Colour photograph of a Power House operator checking the operation of one of two electrical motor driven centrifugal refrigeration compressors located in the Machinery Hall of the Power House, Building 11, at the Kodak factory, Coburg, circa 1963.

The Power House, Building 11, at the Coburg Factory consisted of an integrated Machinery Hall with its north and south annexes, Boiler Hall, evaporative water cooling towers, 62 metre brick chimney stack, oil bunkers, tank farm and office/amenities block. The fully integrated Power House provided the most efficient use of electricity and fuel oil (and later natural gas) to match the variable load of the factory.

The two electrical motor driven centrifugal refrigeration compressors shown in the photograph were located in the Machinery Hall. They were each rated at 1.6MW (450 Ton) and provided chilled water at 3ºC for cooling and air conditioning throughout the Coburg site. Along with three temporary packaged steam boilers, these chillers were the first equipment to be installed in the Machinery Hall for the factory start-up period 1958-60. Following the planned building of the Boiler Hall and the installation of two oil-fired boilers during 1960-61 to cope with the expanding factory, these chillers formed part of the tightly integrated heating, cooling and electrical equipment of the Power House.

The two 4.5 Kg/s oil-fired boilers generated super-heated steam to 400ºC at 3.1MPa. The steam passed through two Allen back pressure steam turbine driven alternator sets (one triple-expansion & one double-expansion), rated at 1.2 MW and 0.5 MW respectively (415 V, 50Hz. The steam also passed through a back pressure steam turbine driving a Worthington centrifugal refrigeration compressor rated at 3MW (850 Ton), providing 3ºC chilled water for cooling and air-conditioning throughout the factory. The electricity generated represented the power requirements to maintain essential services throughout the factory (the rest being supplied off the Preston City Council grid). There was no interconnection between the electricity systems but individual buildings could be switched to either supply as desired.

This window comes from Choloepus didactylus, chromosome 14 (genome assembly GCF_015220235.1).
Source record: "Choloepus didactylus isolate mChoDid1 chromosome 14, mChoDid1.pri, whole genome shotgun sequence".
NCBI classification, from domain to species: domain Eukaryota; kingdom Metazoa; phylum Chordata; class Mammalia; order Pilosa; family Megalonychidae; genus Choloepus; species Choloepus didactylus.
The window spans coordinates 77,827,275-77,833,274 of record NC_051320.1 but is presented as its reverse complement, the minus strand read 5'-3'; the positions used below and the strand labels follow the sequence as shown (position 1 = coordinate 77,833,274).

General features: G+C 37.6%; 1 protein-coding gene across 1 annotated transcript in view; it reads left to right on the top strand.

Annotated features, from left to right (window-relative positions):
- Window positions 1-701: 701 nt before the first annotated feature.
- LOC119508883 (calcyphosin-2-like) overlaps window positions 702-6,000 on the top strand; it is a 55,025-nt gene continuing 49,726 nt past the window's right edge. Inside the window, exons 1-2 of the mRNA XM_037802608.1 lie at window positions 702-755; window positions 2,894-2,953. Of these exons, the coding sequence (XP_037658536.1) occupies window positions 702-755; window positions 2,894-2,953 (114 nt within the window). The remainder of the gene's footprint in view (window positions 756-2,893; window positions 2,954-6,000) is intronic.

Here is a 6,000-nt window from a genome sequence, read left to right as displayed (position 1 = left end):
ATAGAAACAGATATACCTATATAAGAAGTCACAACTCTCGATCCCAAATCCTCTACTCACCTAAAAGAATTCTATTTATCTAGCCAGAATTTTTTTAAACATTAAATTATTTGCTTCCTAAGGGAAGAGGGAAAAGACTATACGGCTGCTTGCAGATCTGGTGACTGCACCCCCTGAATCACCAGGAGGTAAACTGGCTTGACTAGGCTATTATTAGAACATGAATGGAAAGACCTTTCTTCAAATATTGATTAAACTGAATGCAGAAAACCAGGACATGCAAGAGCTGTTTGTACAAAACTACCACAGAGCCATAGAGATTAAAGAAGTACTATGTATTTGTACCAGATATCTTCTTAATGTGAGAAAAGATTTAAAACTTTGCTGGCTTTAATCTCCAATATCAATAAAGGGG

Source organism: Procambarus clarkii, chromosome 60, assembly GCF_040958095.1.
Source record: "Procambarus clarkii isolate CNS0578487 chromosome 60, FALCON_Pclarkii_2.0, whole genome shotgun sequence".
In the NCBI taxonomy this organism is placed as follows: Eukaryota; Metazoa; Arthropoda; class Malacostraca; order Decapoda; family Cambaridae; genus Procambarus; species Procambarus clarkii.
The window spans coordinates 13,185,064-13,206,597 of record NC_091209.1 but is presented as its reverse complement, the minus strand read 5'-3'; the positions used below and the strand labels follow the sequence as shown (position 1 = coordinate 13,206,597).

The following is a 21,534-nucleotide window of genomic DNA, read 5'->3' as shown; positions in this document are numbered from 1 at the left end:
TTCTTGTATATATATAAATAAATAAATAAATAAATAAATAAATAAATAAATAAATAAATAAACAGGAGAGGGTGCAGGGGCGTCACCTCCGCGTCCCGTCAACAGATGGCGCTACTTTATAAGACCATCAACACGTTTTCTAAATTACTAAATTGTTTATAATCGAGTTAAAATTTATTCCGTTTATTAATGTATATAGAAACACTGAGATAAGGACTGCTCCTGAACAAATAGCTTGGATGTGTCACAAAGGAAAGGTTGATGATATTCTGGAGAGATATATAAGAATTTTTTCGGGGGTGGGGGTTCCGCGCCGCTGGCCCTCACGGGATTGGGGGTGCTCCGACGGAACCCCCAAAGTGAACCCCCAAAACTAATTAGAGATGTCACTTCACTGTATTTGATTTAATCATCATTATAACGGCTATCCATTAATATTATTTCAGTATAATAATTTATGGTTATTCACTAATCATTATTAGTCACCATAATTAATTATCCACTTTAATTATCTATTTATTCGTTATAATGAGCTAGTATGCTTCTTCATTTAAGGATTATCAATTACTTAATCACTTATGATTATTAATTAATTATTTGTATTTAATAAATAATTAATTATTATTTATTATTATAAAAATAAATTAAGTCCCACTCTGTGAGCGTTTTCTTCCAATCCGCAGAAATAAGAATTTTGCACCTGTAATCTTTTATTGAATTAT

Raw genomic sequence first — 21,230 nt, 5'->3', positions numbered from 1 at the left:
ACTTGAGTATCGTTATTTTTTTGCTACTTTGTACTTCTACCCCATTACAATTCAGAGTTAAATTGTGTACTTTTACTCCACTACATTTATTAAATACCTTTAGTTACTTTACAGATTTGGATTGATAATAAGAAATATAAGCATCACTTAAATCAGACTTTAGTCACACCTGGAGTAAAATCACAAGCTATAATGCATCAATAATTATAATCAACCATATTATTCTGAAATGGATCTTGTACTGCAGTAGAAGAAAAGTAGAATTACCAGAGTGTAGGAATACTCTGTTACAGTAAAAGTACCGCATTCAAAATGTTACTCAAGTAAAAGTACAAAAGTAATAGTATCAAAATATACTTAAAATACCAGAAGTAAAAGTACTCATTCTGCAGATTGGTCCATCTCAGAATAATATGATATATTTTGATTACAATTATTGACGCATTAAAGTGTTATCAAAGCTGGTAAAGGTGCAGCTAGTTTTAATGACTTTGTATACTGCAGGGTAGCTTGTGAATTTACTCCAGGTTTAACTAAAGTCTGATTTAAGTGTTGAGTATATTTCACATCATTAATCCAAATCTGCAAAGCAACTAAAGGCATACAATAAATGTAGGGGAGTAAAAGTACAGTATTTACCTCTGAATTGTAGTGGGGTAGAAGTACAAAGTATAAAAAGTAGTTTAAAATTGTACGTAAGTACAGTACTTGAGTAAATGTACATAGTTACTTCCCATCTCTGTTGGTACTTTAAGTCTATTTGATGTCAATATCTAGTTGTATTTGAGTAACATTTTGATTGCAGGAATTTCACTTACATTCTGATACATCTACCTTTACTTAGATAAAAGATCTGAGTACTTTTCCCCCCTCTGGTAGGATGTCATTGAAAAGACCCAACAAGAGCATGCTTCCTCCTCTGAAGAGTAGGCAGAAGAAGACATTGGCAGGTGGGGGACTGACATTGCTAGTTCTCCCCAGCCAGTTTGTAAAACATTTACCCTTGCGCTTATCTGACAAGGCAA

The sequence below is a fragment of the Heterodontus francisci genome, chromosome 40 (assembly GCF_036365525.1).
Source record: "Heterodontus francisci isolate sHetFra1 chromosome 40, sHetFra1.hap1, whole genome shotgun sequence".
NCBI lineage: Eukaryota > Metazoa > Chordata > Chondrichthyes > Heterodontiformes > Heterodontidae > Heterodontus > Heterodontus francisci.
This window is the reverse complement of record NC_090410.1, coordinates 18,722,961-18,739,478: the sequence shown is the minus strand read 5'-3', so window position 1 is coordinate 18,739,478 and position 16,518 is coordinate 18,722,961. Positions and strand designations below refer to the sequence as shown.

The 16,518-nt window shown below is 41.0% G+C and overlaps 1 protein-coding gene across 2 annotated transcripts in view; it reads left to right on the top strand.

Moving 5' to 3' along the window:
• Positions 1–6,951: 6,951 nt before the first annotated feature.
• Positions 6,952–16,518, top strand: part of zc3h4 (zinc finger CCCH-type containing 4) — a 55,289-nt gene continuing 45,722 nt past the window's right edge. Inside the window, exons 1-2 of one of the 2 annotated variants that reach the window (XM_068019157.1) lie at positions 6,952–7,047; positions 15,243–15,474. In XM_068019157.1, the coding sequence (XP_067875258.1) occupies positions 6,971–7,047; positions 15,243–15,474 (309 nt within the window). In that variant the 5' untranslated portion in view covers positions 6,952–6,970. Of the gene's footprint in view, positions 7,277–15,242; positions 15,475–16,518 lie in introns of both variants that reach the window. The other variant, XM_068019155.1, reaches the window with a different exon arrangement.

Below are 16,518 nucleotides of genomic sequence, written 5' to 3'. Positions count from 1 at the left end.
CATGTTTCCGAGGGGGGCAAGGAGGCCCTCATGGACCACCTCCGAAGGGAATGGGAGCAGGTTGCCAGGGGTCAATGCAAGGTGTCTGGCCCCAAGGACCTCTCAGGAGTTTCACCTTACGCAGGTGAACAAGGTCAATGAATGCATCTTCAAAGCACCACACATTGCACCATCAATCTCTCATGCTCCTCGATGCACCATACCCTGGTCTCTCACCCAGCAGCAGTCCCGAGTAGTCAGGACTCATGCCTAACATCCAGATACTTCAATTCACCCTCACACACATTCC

The low pressure steam (70 KPa) from the turbine passouts was circulated throughout the factory site in an overhead reticulation system which was lagged and clad for protection and efficiency. Excess low pressure steam, which was not required for heating during summer, was passed through a low pressure fully condensing steam turbine driving another Worthington centrifugal refrigeration compressor also rated at 3MW (850 Ton). This provided additional chilled water capacity. In addition, the two electrical motor driven 1.6MW (450 Ton) centrifugal refrigeration compressors shown in the photograph, provided additional capacity to cope with low excess steam or very heavy cooling loads. Maximum efficiency of generation and use of the steam was achieved by balancing the local/grid electrical usage and heating/cooling requirements of the factory over the summer and winter loads. All of this plant was in use until the factory closed in 2004.

Kodak manufactured and distributed a wide range of photographic products to Australasia, such as film, paper, chemicals, cameras and miscellaneous equipment. Its client base included amateur and professional photographers, as well as specialist medical and graphic art professionals who used photography, x-ray and other imaging techniques.

This photograph is part of the Kodak collection of products, promotional materials, photographs and working life artefacts collected from Kodak Australasia in 2005, when the Melbourne manufacturing plant at Coburg closed down.

Description of Content

Photograph of a series of turbines in a factory interior. A man wearing blue overalls is standing in front of one of the turbines and is monitoring the equipment and writing observations on a clipboard.

Physical Description

Colour photograph printed on medium weight Kodak paper, landscape format.

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